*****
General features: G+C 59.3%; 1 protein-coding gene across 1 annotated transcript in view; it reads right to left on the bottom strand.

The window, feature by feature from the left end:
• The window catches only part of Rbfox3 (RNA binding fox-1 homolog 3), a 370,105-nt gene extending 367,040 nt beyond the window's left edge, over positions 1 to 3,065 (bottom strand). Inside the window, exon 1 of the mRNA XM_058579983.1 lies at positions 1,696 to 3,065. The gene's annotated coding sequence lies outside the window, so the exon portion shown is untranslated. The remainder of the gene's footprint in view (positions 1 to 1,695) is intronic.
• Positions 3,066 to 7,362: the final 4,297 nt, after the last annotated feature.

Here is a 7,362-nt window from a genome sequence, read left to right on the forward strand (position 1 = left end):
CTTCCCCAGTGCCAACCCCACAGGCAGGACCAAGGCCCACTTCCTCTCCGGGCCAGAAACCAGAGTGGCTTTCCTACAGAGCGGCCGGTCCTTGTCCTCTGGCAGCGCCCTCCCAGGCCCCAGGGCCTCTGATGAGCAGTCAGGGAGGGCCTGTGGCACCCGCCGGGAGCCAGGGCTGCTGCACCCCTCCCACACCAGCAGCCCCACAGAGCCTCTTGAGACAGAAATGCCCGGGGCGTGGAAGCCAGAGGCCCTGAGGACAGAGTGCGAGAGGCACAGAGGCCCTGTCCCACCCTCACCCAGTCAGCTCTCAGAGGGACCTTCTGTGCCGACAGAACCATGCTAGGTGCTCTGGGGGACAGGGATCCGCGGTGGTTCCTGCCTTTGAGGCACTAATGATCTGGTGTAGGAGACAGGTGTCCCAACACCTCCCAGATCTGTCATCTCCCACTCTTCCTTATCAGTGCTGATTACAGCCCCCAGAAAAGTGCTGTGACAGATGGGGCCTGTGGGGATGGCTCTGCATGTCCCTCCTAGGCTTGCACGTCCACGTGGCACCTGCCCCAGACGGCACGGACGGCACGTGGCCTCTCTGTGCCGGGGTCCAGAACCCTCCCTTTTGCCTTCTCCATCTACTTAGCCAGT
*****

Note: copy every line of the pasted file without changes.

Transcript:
General features: G+C 59.3%; 1 protein-coding gene across 1 annotated transcript in view; it reads right to left on the bottom strand.

The window, feature by feature from the left end:
• The window catches only part of Rbfox3 (RNA binding fox-1 homolog 3), a 370,105-nt gene extending 367,040 nt beyond the window's left edge, over positions 1 to 3,065 (bottom strand). Inside the window, exon 1 of the mRNA XM_058579983.1 lies at positions 1,696 to 3,065. The gene's annotated coding sequence lies outside the window, so the exon portion shown is untranslated. The remainder of the gene's footprint in view (positions 1 to 1,695) is intronic.
• Positions 3,066 to 7,362: the final 4,297 nt, after the last annotated feature.

Here is a 7,362-nt window from a genome sequence, read left to right on the forward strand (position 1 = left end):
CTTCCCCAGTGCCAACCCCACAGGCAGGACCAAGGCCCACTTCCTCTCCGGGCCAGAAACCAGAGTGGCTTTCCTACAGAGCGGCCGGTCCTTGTCCTCTGGCAGCGCCCTCCCAGGCCCCAGGGCCTCTGATGAGCAGTCAGGGAGGGCCTGTGGCACCCGCCGGGAGCCAGGGCTGCTGCACCCCTCCCACACCAGCAGCCCCACAGAGCCTCTTGAGACAGAAATGCCCGGGGCGTGGAAGCCAGAGGCCCTGAGGACAGAGTGCGAGAGGCACAGAGGCCCTGTCCCACCCTCACCCAGTCAGCTCTCAGAGGGACCTTCTGTGCCGACAGAACCATGCTAGGTGCTCTGGGGGACAGGGATCCGCGGTGGTTCCTGCCTTTGAGGCACTAATGATCTGGTGTAGGAGACAGGTGTCCCAACACCTCCCAGATCTGTCATCTCCCACTCTTCCTTATCAGTGCTGATTACAGCCCCCAGAAAAGTGCTGTGACAGATGGGGCCTGTGGGGATGGCTCTGCATGTCCCTCCTAGGCTTGCACGTCCACGTGGCACCTGCCCCAGACGGCACGGACGGCACGTGGCCTCTCTGTGCCGGGGTCCAGAACCCTCCCTTTTGCCTTCTCCATCTACTTAGCCAGT